Jim Bates, a Las Cruces area sportsman who also addressed the crowd outside the Farm and Ranch Museum, urged caution in implementing a gray wolf protection policy. "While I understand and support the reintroduction and protection of wolves," Bates said, "we need to remember that our wild areas are also important to others. There are many hunters and sportsmen who are uneasy about the gray wolf protection program and therefore oppose it. I do stand here speaking for those sportsmen who understand that the Mexican Wolf should also have its place in the natural areas that have always been its home. Wolves belong and can co-exist with the varying interests of man," Bates said.
""The reintroduction of the wolves should go on," Bates continued, "but in making these statements, I want to also make it clear what the expectations of sportsmen will be. Sportsmen around America are the reason that many of our wilderness protection programs exist today. So, I caution that there are those who wish to use the protection of wildlife as an excuse to remove hunters from the equation." Bates called supporters of the protection of wolves not to support "an extreme protective agenda," and let "their emotions get ahead of reality."
Janet Blurton, the owner and operator of KOA Campground in Silver City, told the gathering that she had left a job in the city for a better quality of life near the National Forest, and built a thriving business by bringing people together with the wilderness. "Imagine how good for business, mine and those of my neighbors in the community, a healthy wolf population in Southwestern New Mexico can be," she said. "The reintroduction and protection of wolves is part of a big picture, and we are all a part of that."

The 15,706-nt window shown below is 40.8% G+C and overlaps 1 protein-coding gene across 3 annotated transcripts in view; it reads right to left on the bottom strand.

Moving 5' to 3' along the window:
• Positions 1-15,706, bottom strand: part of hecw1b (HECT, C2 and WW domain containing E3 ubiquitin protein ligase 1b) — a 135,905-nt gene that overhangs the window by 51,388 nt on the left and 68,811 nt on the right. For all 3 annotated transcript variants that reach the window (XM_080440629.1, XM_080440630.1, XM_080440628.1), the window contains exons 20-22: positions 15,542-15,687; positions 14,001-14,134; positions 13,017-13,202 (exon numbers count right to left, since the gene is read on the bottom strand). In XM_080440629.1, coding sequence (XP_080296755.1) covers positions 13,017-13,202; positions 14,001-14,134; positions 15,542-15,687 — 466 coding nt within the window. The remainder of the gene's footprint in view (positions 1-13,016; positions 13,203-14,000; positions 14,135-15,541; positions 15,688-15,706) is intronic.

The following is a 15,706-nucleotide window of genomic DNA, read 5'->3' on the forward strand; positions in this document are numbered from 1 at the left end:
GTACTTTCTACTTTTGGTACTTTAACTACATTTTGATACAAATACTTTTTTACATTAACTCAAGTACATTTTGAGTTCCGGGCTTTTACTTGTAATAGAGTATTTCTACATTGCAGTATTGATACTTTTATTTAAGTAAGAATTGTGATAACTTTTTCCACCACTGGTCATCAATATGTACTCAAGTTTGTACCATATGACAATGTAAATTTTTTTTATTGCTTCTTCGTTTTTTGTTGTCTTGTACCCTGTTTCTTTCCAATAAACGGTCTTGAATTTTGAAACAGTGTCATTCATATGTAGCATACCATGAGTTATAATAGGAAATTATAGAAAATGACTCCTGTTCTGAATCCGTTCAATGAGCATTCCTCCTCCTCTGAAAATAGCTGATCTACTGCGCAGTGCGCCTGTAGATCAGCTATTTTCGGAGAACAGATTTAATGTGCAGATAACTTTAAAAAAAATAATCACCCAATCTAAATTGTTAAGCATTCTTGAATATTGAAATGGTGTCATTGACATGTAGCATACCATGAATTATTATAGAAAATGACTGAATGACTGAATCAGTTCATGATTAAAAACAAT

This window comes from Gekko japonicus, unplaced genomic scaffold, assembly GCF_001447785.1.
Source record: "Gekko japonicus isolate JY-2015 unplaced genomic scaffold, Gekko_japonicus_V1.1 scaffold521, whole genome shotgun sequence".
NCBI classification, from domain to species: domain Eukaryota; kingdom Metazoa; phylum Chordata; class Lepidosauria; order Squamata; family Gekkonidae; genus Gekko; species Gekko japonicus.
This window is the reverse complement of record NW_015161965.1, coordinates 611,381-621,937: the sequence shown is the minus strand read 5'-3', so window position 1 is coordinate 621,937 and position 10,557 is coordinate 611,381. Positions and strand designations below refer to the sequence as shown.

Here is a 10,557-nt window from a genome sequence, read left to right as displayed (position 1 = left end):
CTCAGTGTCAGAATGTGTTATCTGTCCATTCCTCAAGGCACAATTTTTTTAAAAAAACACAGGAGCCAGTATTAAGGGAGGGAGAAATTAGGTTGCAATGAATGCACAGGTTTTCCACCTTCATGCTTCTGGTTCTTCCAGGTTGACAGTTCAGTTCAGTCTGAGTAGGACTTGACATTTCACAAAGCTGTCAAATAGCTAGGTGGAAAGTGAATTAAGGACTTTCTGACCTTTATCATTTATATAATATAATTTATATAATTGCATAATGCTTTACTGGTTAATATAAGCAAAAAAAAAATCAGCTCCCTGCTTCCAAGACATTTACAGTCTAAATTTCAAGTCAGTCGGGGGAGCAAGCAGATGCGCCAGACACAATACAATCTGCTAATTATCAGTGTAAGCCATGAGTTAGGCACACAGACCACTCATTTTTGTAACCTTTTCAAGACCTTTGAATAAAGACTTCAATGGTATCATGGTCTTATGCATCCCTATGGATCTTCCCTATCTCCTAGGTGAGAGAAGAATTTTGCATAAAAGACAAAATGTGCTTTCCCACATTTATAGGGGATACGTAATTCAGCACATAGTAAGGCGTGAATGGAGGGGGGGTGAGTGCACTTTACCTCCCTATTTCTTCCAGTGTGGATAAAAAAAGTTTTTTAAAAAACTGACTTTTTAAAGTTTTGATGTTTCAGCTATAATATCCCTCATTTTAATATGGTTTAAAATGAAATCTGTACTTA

State Representative Luján called on advocates of both sides to act with civility on the issue. "Just in general," he said, "I have a concern about increasing polarization. We need to be reasonable. As a community and a nation we need to find common ground and engage in reasonable dialog. We need to retain respect for one another," Luján said.
Wednesday's rally was supported by the Southwest Environmental Center in Las Cruces, among others. Many of the attendees remained to give testimony urging the New Mexico Fish and Game Commission to act for protection of the remaining wolf population.
To see more posts by Stephen, visit our archive.
The 2011 Statistical Abstract of the United States shows that nationally Anglers outspend Hunters $42 Billion to $23 Billion. Wildlife Watchers spend $46 Billion. The Yellowstone wolves, the Zion National Park/North Creek cougar study, and other recent scientific studies show that apex predators such as wolves and mountain lions improve habitat and wildlife diversity, including riparian areas and stream beds for fishing. Yet, as in many states, the wildlife departments and commissions support the minority that kill and remove what the majority want to see and are willing to pay to see.
Anglers seem to identify with hunters, against their own interests. Perhaps anglers enjoy sitting on a barren eroded stream bank, getting no bites, enjoying the quiet of silent forests. What enjoyment would there be to sit in the shade of diverse plant life, listening to the birds, having a stream stocked naturally by fish that have habitat to reproduce prolifically?
Perhaps the Game Commission wants to protect the citizens from hoards of wildlife watchers that tromp the woods with binoculars; that fill the hotel and motel rooms, and that take all the tables in restaurants, leaving no room for the locals who don’t want to eat or sleep at home? Who needs that?
I hope that New Mexico will put its Game Commission in charge of Art as well. I would love to buy a tag to the O’Keefe Museum in Santa Fe, and walk out with a one of a kind painting!
Actually, it’s tragic that no one has explained to the commissioners the fable of The Goose That Laid the Golden Eggs.
Posted by: Bob | Jun 11, 2011 11:19:53 AM